Touchy Feely never gets its arms around its narrative, failing to massage any of its meandering plot strings into anything of substance. What’s put on screen by writer/director Lynn Shelton feels like a first draft or even a rough outline of themes and ideas that are nowhere near fully realized. She’s shooting to fit the film into a New Agey groove, hoping to get by with a quiet quirkiness rather than true emotional resonance. It doesn’t work, and while a solid cast puts forth a fine effort, they just can’t overcome the scattered story.
Rosemarie DeWitt stars as Abby, a masseuse who is stricken with a sudden aversion to touching her clients’ – or anyone’s – skin. The affliction hits after her boyfriend Jesse (Scoot McNairy) suggests they move in together. Though Abby agrees verbally, her slow pace in packing up her apartment proves her reluctance. Meanwhile, Abby’s repressed, buttoned-down brother Paul (Josh Pais) seems to garner the magical ability to cure TMJ at his failing dental practice, resulting in a rush of new clients. His newfound skills lead him to Abby’s Reiki advisor Bronwyn (Allison Janney) to learn the ways of spiritual healing, the pair forging an unlikely bond. Coming out of his shell, Paul may finally be able to cut the cord and allow his grown daughter and unhappy dental assistant Jenny (Ellen Page) to follow her dreams at culinary school.
See what I mean by scattered? There’s a lot of premise here, and admittedly some promise in tracking the regression of outgoing and personable Abby against the social evolution of meek dentist Paul. Shelton has an ear for how her characters talk and an eye for how they should carry themselves in their many uncomfortable interactions, but those words and actions don’t lead to anything insightful. DeWitt is a luminous screen presence, but Abby’s whiny vanity is unbecoming and makes spending time with her a real drag. If there is a standout it would have to be Pais as Paul, though he may be too perfectly cast, his quiet, aw-shucks manner of speaking quickly growing old to the point of being grating. Page is given little to do besides stare in anguished disbelief at her uptight father or stare longingly at Jesse, revealing an obvious crush.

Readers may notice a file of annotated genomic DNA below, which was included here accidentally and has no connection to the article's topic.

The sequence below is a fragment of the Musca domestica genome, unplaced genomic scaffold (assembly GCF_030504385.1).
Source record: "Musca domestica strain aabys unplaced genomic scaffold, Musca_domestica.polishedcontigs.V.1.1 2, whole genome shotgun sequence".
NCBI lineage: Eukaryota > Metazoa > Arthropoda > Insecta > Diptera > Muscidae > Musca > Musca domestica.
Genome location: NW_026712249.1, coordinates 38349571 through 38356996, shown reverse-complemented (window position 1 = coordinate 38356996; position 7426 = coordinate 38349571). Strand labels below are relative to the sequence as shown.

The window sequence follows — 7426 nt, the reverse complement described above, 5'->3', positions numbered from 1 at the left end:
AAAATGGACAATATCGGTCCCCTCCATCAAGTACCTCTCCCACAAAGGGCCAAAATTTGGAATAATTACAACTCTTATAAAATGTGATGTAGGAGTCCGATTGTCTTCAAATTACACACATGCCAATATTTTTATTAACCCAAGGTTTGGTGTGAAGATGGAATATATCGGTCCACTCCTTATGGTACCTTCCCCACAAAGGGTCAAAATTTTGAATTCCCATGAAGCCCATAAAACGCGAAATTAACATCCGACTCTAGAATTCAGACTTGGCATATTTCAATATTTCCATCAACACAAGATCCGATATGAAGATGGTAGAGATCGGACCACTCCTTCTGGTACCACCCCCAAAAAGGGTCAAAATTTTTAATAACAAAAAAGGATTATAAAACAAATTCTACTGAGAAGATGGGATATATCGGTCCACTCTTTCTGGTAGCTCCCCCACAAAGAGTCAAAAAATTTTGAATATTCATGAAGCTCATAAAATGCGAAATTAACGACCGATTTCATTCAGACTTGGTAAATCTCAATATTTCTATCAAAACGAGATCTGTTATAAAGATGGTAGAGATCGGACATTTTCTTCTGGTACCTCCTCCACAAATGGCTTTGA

The characters all start down a road to catharsis, but Shelton is unsure on how to get them to their final destination. Jesse and Jenny listen to some sad music and have a good cry. Worse are the breakthroughs of Abby and Paul, made by way of ecstasy pills supplied by Bronwyn. Under the influence of MDMA, Abby (literally) reaches out to touch an old flame (a weird and almost otherworldly appearance by Ron Livingston), while Paul lets loose on a dance floor full of hipsters. I have no idea how this helps either of them, but apparently it does. So remember kids, if you’re looking to take a shortcut to solve your deep emotional issues, drop some ecstasy as soon as possible.
It’s obvious that Shelton is fond of her characters and is content just passing time in their presence, but unfortunately for the audience that’s not enough. Lack of real conflict or an interesting arc for any of the petty personalities reduces Touchy Feely to an ineffectual, hollow grind.